When working with statistics, it's important to recognize the different types of data: numerical (discrete and continuous), categorical, and ordinal. Data are the. Categorical Data (Nominal, Ordinal) Numerical Data (Discrete, Continuous, Interval, Ratio) Why Data Types are important? Statistical Methods. Understanding Qualitative, Quantitative, Attribute, Discrete, and Continuous Data Types. At the highest level, two kinds of data exist: quantitative and qualitative. There are two types of quantitative data, which is also referred to as numeric data: continuous and discrete.


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Datatypes are an important concept because statistical methods can only be used with certain data types.

Data Types in Statistics

You have to analyze continuous data differently than categorical data otherwise it would result in a wrong analysis. Therefore knowing the types of data you are dealing with, enables you to choose statistics types of data correct method of analysis. We will now go over every data type again but this time in regards to what statistical methods can be applied.

To understand properly what we will now discuss, you have to understand the basics of descriptive statistics. Statistical Methods Nominal Data When you are dealing with nominal data, you collect information through: The Frequency is the rate at which something occurs over a period of time or within statistics types of data dataset.

You can easily calculate the proportion by dividing the frequency by the total number of events. Statistics types of data visualize nominal data you can use a pie chart or a bar chart.

In Data Science, you can use one statistics types of data encoding, to transform nominal data into a numeric feature. The concept of data type is similar to the concept of level of measurementbut more specific: For example, count data require a different distribution e.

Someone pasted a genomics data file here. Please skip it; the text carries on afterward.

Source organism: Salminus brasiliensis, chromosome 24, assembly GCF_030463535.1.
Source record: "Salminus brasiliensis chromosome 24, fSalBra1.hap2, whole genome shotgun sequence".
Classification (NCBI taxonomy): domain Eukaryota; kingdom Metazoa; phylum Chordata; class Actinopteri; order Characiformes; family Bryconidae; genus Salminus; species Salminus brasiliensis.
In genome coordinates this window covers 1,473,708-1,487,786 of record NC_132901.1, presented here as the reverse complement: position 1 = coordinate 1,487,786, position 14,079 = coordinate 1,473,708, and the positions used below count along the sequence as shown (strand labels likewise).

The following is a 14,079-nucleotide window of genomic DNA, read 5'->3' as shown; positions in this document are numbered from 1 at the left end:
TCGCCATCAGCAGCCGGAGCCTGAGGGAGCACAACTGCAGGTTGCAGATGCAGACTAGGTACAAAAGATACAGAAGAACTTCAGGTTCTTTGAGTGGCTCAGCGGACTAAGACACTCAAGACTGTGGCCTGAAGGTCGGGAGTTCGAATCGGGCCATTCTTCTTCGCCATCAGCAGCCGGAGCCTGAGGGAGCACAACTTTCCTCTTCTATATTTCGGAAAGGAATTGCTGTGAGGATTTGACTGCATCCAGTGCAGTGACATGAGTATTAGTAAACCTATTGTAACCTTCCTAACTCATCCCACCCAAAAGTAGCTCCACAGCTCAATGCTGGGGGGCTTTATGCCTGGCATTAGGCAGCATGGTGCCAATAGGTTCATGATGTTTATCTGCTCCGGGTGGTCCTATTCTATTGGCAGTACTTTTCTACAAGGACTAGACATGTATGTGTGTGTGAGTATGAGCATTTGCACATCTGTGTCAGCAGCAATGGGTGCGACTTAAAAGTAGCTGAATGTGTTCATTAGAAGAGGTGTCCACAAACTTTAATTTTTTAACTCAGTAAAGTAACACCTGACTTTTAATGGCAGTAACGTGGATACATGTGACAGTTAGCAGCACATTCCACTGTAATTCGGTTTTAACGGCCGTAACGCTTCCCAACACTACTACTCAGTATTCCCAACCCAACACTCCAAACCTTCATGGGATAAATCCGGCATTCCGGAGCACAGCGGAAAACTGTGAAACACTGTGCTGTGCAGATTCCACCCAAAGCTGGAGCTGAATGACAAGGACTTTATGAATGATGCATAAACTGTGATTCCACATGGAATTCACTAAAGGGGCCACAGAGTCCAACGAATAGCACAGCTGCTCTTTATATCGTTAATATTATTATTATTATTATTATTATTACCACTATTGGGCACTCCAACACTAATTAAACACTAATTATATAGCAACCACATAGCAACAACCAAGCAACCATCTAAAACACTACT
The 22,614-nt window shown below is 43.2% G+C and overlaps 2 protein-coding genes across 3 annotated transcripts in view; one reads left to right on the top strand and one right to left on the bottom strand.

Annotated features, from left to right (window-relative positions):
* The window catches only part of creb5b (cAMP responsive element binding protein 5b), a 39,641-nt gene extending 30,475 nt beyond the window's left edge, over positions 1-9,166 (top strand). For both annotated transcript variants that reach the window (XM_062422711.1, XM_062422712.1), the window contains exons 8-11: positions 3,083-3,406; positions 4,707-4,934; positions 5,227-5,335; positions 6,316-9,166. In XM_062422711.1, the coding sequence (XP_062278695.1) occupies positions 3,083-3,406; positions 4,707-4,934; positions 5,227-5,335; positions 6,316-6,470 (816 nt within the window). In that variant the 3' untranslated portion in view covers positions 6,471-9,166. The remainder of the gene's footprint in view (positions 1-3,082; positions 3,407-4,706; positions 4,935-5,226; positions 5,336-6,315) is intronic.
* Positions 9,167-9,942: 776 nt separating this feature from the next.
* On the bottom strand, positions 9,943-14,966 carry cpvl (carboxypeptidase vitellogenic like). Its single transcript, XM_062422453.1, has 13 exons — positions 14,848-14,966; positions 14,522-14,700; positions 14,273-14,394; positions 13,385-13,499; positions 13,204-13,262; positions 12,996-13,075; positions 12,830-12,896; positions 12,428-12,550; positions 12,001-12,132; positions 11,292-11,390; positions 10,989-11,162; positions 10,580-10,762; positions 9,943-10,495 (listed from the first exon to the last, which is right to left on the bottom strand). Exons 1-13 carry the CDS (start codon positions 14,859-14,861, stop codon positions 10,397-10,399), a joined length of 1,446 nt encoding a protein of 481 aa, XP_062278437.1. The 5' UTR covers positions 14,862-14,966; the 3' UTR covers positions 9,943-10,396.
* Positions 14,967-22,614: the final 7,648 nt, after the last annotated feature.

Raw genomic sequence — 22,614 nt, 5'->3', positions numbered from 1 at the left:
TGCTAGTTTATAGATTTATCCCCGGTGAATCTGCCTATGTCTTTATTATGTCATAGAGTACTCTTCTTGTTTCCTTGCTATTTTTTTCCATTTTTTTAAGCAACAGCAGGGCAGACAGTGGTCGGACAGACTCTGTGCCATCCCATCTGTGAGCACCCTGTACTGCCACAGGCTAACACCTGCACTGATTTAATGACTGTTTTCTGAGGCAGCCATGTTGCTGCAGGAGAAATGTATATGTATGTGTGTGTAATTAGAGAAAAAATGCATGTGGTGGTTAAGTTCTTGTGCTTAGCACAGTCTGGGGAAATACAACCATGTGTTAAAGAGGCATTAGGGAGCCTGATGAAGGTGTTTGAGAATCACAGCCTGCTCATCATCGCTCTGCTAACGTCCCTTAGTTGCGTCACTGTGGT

Various attempts have been made to produce a taxonomy of levels of measurement.

Definitions, Uses, Data Types, and Levels of Measurement

The statistics types of data Stanley Smith Stevens defined nominal, ordinal, interval, and ratio scales. Quantitative data[ statistics types of data ] Quantitative data is a numerical measurement expressed not by means of a natural language description, but rather in terms of numbers.

However, not all numbers are continuous and measurable. For example, the social security number is a number, but not something that one can add or subtract.

It would be acceptable to put the responses in the opposite order, but it would have been confusing to list them in alphabetical order: An example of this might be the scale assigned by a movie reviewer.

Other times, when a scale is well defined and the circumstances are right, ordinal data is appropriately, but cautiously treated as interval data. Examples of ordinal data are: Rank in a Race Distance between rank 1 and rank 2 can be far more than between rank 2 statistics types of data rank 3 Measurement Data The most versatile data is measurement data, statistics types of data can be split into interval or ratio, depending on whether ratios of numbers have meaning.

Definitions, Uses, Data Types, and Levels of Measurement

For example temperature is interval data, as it makes no sense to say that 70 degrees is twice as hot as 35 degrees. This ties in with significant figures, and proper rounding of results. I have several major concerns regarding significant digits. There needs to statistics types of data sufficient not to few.

Statistics/Different Types of Data/Quantitative and Qualitative Data

Slide rule accuracy or three significant digits has a long-standing precident in science. We are not doing science here so two may suffice, but rarely one.


There should not be too many significant digits. Generally, more than 5 is probably a joke, especially in the "softer" sciences. Care statistics types of data be taken so that a primary statistics such as variance is not incorrectly derived from a secondary statistic such as standard deviation in such a way that accuracy is lost.

We will discuss this more in textbook Chapter 3.